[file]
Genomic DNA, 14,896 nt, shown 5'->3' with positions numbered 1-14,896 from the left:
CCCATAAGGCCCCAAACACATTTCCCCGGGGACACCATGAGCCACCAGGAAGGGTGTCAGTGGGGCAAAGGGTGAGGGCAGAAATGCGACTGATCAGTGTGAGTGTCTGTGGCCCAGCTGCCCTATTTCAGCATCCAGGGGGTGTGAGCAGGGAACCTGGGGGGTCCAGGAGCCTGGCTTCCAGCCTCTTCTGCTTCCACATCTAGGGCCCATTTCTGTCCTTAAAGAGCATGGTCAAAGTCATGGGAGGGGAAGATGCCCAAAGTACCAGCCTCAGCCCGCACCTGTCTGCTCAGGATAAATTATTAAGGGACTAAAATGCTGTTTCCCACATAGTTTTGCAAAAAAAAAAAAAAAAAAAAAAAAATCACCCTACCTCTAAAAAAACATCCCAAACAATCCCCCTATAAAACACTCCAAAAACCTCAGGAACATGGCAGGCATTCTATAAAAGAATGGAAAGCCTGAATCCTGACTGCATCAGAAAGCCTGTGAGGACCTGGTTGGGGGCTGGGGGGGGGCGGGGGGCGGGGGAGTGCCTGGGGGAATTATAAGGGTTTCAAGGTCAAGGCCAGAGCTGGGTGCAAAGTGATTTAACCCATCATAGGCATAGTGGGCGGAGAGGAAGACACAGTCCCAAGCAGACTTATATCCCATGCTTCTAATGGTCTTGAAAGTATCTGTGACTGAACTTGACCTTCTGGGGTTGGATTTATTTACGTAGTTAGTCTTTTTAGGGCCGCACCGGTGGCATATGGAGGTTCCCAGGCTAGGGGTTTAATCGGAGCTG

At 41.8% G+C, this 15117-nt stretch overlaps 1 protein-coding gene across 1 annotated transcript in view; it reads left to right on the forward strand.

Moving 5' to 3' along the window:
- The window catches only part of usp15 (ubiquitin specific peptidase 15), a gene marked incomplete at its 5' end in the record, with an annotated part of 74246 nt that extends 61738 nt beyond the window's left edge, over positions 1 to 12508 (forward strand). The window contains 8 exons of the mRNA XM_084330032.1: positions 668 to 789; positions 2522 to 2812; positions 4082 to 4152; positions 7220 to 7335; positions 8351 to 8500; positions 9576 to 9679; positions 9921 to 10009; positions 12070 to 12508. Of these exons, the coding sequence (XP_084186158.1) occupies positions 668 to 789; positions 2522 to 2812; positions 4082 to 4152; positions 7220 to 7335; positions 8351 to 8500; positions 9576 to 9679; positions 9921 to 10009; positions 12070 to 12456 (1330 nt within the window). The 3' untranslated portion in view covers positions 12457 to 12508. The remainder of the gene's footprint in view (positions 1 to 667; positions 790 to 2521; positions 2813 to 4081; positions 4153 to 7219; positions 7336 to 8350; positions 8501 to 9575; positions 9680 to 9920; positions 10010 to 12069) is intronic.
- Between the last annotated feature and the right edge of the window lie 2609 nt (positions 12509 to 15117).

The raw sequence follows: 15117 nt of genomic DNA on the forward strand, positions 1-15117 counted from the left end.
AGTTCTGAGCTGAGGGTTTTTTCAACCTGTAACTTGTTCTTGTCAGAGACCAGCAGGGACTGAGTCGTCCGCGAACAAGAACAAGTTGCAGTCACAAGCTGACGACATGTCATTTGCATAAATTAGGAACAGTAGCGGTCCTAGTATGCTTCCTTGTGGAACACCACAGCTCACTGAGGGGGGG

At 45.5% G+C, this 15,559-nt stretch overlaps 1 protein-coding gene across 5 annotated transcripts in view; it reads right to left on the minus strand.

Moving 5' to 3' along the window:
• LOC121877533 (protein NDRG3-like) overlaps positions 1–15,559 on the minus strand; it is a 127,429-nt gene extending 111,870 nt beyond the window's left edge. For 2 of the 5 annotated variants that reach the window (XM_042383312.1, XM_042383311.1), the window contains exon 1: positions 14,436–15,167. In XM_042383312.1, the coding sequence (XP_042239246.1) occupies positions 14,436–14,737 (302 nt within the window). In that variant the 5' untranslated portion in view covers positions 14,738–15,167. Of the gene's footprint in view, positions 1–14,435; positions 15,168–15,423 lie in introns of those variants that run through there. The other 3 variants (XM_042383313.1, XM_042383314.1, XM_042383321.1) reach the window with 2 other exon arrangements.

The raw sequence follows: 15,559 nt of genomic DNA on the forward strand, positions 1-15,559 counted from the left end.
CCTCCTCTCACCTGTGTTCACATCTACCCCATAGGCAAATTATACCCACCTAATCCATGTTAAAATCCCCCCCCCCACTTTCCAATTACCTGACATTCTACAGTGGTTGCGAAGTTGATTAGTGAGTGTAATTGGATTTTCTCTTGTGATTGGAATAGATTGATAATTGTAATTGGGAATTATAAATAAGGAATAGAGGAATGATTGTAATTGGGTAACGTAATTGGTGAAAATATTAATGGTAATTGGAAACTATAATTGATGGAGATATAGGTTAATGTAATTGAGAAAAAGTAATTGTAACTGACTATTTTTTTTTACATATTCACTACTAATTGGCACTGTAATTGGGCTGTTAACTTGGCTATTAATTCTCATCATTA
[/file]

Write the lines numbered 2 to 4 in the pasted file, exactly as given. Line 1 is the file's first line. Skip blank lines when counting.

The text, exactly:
CCCATAAGGCCCCAAACACATTTCCCCGGGGACACCATGAGCCACCAGGAAGGGTGTCAGTGGGGCAAAGGGTGAGGGCAGAAATGCGACTGATCAGTGTGAGTGTCTGTGGCCCAGCTGCCCTATTTCAGCATCCAGGGGGTGTGAGCAGGGAACCTGGGGGGTCCAGGAGCCTGGCTTCCAGCCTCTTCTGCTTCCACATCTAGGGCCCATTTCTGTCCTTAAAGAGCATGGTCAAAGTCATGGGAGGGGAAGATGCCCAAAGTACCAGCCTCAGCCCGCACCTGTCTGCTCAGGATAAATTATTAAGGGACTAAAATGCTGTTTCCCACATAGTTTTGCAAAAAAAAAAAAAAAAAAAAAAAAATCACCCTACCTCTAAAAAAACATCCCAAACAATCCCCCTATAAAACACTCCAAAAACCTCAGGAACATGGCAGGCATTCTATAAAAGAATGGAAAGCCTGAATCCTGACTGCATCAGAAAGCCTGTGAGGACCTGGTTGGGGGCTGGGGGGGGGCGGGGGGCGGGGGAGTGCCTGGGGGAATTATAAGGGTTTCAAGGTCAAGGCCAGAGCTGGGTGCAAAGTGATTTAACCCATCATAGGCATAGTGGGCGGAGAGGAAGACACAGTCCCAAGCAGACTTATATCCCATGCTTCTAATGGTCTTGAAAGTATCTGTGACTGAACTTGACCTTCTGGGGTTGGATTTATTTACGTAGTTAGTCTTTTTAGGGCCGCACCGGTGGCATATGGAGGTTCCCAGGCTAGGGGTTTAATCGGAGCTG

At 41.8% G+C, this 15117-nt stretch overlaps 1 protein-coding gene across 1 annotated transcript in view; it reads left to right on the forward strand.

Moving 5' to 3' along the window: